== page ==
It has been reported that while there has been no updated guidance given to GPs regarding the use of Do Not Resuscitate orders (DNRs), there may be more patients wishing to discuss this as a result of the Coronavirus outbreak.
Here we take a look at the process of making a Living Will in Scotland.
What happens if you are unable to communicate your end of life wishes due to illness or injury?
No one likes to think about being terminally ill or dying so an individual's wishes around this issue can be left unsaid.
It is often the case that when decisions come to be made about end of life care, an individual can be too ill to communicate but by planning ahead you can ensure that your wishes are known to those caring for you.
By making a Living Will or 'advance directive', a simple document recording your wishes for end of life care, you can share your views with your family/healthcare team on how you wish to be treated, should you be unable to communicate due to illness or injury.
Legal status of Living Wills
In Scotland, Living Wills are not legally binding but they do provide guidance to your family/healthcare team about how you would wish to be treated.
Living Wills are beneficial because they:
- give you a chance to convey your wishes if you are unable to communicate; remove potential burden from family
- members who may be in a situation of crisis or grief;
- help avoid family disagreements/conflict; and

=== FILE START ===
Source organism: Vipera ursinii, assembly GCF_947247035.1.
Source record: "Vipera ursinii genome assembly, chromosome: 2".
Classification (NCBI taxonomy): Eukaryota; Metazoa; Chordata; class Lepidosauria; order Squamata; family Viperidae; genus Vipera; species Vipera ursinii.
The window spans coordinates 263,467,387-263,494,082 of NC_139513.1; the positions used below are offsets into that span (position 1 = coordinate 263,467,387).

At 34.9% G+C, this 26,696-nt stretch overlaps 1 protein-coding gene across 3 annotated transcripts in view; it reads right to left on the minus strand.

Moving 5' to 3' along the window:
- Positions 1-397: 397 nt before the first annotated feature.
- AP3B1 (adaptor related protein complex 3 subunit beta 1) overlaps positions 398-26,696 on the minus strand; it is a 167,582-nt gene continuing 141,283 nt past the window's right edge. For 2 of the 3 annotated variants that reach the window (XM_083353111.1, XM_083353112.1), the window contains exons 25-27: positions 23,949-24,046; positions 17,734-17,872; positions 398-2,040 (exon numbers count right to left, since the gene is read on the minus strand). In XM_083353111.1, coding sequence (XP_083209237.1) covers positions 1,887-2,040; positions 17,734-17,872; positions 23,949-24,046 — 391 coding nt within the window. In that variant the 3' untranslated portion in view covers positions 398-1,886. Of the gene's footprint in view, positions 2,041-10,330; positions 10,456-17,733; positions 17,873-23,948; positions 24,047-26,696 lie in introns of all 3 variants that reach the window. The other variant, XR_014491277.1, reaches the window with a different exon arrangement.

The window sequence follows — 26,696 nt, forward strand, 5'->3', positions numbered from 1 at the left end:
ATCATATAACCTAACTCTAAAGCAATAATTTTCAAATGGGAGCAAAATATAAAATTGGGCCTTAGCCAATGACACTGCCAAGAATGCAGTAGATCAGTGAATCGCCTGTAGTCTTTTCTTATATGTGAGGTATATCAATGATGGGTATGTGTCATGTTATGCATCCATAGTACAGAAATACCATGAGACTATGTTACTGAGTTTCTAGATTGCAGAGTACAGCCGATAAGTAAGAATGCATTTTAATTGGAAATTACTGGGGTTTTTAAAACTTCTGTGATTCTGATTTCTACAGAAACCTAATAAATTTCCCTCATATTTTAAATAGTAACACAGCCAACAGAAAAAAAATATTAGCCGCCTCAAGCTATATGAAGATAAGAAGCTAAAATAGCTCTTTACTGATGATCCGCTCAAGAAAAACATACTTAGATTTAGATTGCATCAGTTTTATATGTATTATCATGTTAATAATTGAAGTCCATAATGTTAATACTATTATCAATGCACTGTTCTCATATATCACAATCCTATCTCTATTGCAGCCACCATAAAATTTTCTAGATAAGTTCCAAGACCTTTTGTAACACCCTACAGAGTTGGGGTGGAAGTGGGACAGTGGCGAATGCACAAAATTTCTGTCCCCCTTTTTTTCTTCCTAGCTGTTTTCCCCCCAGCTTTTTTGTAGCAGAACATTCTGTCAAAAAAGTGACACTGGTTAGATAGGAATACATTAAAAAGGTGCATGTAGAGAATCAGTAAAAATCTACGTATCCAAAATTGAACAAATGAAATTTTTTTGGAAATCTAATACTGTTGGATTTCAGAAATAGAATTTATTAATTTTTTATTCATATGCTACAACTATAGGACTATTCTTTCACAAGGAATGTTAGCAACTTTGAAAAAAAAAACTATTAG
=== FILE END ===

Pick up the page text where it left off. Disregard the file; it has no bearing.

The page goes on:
- give you peace of mind
Although the Assisted Dying Bill "to enable competent adults who are terminally ill to be provided at their request specified assistance to end their own life" had its first reading in the House of Lords on 28 January 2020, Living Wills are presently not used to give effect to any intervention with the express aim of ending life, such as euthanasia or assisted suicide.
While a Living Will which contains a request for a particular treatment is not enforceable, a Living Will can be used to refuse specific treatments or procedures should you suffer from an incurable or irreversible illness, such as, the use of ventilator, invasive surgery if there is no prospect of recovering or potentially your views on the use of hydration and nutrition to prolong life.
Is it easy to make a Living Will?
Anyone over 16 can make a Living Will, provided that they understand the nature and extent of what it is to make a Living Will.
The Living Will needs to be signed and dated by you and witnessed by an independent adult.
A copy should be given to your solicitor, your GP, any other healthcare professionals you have an association with and your family.
Get in touch – we're here to help
This is a highly emotive subject, probably more so at the present time. Our team of experienced solicitors are on hand to discuss this with you in the sensitive and supportive manner it requires.
We're here to help
If you would like to discuss making a Living Will or a Will or to find out more, please contact our private client team.
We have solicitors and offices across the country ready to help.
We can provide the assistance you need to protect your assets and your loved ones. This will allow you to put your mind at ease, knowing everything is in hand.